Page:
Utilising the sledgehammer principle, we've started this CD with the Soul Clan, the only serious attempt to form a soul super-group in the 1960s. The group members were Messrs Conley, Burke, Covay, Tex and King who perform well on a good southern soul style ballad, That's How It Feels, without shaking the world, but neatly serving as an appropriate antipasto for the delicacies to come.
As individuals, Conley, Burke and Covay get the chance to serve up their own creations later on in the CD and in fact it's the latter, Don Covay, who provides the 1968-recorded I Stole Some Love. It's a great storytelling slowie, complete with rap and a Here Comes The Judge style interjection.
The overall feel of this CD is 'slow and moody' done the way Atlantic specialised in their Southern-influenced 1960s heyday. Particular highlights of this genre are the Soul Brothers Six with Can't Live Without You, James Carr's later 1971 offering I'll Put It You, Ted Taylor's Feed The Flames, a fine Dan Penn and Spooner Oldham song and Judy Clay's tortured Greatest Love. Hardcore Southern soul fans will be excited by the appearances of Herman Hitson and Ben and Spence and Rudy Mockabee's interpretation of Roy Lee Johnson's Cheer Up (Daddy's Coming Home).
Being Kent and renowned for our catholic tastes we've also featured some appropriate social commentary from Sam Dees and JP Robinson who tackle the drugs problem and the political repression so relevant to their own black constituencies.
Stylistically we've also represented Atlantic's home town, NYC, with cultured offerings from ex-Drifter Rudy Lewis and Lee Jackson's Ad For Love with its strong doo wop influences.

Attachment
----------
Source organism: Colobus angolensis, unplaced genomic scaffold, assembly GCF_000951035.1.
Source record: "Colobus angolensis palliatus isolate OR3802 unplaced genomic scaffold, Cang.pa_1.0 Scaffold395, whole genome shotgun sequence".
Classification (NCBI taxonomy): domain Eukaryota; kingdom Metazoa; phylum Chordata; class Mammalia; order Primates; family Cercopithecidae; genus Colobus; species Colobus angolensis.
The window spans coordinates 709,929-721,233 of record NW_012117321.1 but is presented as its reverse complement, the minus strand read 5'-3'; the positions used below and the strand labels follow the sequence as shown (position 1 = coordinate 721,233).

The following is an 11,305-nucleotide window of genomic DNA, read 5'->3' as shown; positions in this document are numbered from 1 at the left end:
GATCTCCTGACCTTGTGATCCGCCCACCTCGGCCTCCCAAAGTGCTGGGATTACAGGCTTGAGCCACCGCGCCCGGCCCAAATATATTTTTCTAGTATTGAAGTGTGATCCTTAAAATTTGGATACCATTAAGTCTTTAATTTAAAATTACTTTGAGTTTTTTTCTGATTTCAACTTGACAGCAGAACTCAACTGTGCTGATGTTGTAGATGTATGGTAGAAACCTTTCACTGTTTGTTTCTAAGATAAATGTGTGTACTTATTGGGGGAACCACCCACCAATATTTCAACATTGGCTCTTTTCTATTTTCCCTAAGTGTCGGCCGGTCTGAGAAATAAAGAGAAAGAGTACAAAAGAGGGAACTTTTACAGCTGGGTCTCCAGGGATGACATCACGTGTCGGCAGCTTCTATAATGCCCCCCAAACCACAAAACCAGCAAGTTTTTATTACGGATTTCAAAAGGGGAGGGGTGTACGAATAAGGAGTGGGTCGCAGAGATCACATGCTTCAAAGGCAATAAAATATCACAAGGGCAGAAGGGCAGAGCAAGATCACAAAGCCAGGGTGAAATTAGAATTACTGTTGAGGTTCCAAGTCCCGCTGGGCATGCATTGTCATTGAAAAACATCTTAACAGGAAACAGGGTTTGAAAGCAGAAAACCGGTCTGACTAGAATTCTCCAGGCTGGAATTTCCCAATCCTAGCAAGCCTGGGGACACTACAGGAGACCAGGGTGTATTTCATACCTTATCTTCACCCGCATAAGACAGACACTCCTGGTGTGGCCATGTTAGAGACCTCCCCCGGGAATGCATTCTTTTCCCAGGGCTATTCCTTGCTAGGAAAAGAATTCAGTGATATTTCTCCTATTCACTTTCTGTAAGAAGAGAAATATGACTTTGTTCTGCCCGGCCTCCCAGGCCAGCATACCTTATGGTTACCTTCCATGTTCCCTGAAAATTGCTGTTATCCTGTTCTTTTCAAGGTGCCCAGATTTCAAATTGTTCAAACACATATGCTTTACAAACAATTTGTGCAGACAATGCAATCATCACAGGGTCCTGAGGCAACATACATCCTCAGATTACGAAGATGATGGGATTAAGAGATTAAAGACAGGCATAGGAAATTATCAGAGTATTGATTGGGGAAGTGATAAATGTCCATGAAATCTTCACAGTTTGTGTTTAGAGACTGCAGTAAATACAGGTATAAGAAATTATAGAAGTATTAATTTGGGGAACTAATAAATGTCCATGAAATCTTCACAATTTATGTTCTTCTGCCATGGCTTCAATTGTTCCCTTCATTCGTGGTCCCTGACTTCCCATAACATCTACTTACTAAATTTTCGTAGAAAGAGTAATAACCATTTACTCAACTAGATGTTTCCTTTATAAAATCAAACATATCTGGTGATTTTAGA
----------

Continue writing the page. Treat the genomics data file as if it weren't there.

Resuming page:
We end on the beautiful and relevant Time To Say Goodbye from Bettye Swann, a Southern girl whose career started in LA, moved to the mid-south with great critical acclaim and cut this and some of her finest recordings in Philadelphia. It's from 1974, a point where over-production was selling soul music short-.-but the best, like this, was combining the experience and pedigree of a great singer with the newly acquired recording techniques, in an appropriate, learned and respectful manner.
Finally Dave Godin has added some incisive and enlightening sleevenotes to complement the terrific sound reproduction achieved by our own Sound Mastering post production studios, who got to work on some fabulous Atlantic tapes.
PS Belated thanks to Randy Cozens for vital suggestions and all-round inspiration in the production of this CD.
PPS There is a second volume of this sort of Atlantic material lined up for 2001 featuring artists as mysterious and esoteric as Elvis and the Roadrunners.
By Ady Croasdell